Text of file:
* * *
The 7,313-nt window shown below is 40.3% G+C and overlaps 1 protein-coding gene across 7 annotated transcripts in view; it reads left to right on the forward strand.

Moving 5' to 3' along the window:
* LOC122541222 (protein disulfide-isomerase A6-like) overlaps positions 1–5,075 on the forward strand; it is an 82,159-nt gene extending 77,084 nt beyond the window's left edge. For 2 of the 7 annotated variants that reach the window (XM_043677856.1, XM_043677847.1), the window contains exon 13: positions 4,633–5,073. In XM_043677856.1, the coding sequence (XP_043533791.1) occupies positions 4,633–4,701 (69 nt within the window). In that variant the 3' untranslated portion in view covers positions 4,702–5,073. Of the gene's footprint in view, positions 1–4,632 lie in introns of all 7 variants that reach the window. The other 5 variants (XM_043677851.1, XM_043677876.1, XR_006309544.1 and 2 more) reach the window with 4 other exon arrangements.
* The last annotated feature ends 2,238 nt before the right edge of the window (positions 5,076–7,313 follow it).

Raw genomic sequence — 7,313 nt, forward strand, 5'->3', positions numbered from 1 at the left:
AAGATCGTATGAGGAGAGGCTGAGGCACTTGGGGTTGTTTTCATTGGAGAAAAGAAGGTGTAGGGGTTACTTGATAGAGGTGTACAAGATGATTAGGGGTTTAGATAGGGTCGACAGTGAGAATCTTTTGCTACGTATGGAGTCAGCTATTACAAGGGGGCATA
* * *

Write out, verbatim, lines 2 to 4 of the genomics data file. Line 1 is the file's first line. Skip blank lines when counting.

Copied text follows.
Moving 5' to 3' along the window:
* LOC122541222 (protein disulfide-isomerase A6-like) overlaps positions 1–5,075 on the forward strand; it is an 82,159-nt gene extending 77,084 nt beyond the window's left edge. For 2 of the 7 annotated variants that reach the window (XM_043677856.1, XM_043677847.1), the window contains exon 13: positions 4,633–5,073. In XM_043677856.1, the coding sequence (XP_043533791.1) occupies positions 4,633–4,701 (69 nt within the window). In that variant the 3' untranslated portion in view covers positions 4,702–5,073. Of the gene's footprint in view, positions 1–4,632 lie in introns of all 7 variants that reach the window. The other 5 variants (XM_043677851.1, XM_043677876.1, XR_006309544.1 and 2 more) reach the window with 4 other exon arrangements.
* The last annotated feature ends 2,238 nt before the right edge of the window (positions 5,076–7,313 follow it).